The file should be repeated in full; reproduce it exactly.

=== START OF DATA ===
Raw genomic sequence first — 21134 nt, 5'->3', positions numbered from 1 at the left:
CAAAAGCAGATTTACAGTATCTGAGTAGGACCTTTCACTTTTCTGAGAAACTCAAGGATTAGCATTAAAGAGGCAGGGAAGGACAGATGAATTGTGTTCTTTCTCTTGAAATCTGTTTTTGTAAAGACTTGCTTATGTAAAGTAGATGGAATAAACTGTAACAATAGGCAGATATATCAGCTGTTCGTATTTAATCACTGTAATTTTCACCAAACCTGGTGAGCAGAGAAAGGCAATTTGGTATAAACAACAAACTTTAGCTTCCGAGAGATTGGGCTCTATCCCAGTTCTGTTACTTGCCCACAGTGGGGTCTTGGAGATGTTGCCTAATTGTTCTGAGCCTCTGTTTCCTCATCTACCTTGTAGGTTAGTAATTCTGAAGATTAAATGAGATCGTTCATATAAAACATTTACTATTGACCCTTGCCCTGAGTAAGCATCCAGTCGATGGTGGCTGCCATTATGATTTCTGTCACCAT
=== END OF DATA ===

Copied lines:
Raw genomic sequence first — 21134 nt, 5'->3', positions numbered from 1 at the left:
CAAAAGCAGATTTACAGTATCTGAGTAGGACCTTTCACTTTTCTGAGAAACTCAAGGATTAGCATTAAAGAGGCAGGGAAGGACAGATGAATTGTGTTCTTTCTCTTGAAATCTGTTTTTGTAAAGACTTGCTTATGTAAAGTAGATGGAATAAACTGTAACAATAGGCAGATATATCAGCTGTTCGTATTTAATCACTGTAATTTTCACCAAACCTGGTGAGCAGAGAAAGGCAATTTGGTATAAACAACAAACTTTAGCTTCCGAGAGATTGGGCTCTATCCCAGTTCTGTTACTTGCCCACAGTGGGGTCTTGGAGATGTTGCCTAATTGTTCTGAGCCTCTGTTTCCTCATCTACCTTGTAGGTTAGTAATTCTGAAGATTAAATGAGATCGTTCATATAAAACATTTACTATTGACCCTTGCCCTGAGTAAGCATCCAGTCGATGGTGGCTGCCATTATGATTTCTGTCACCAT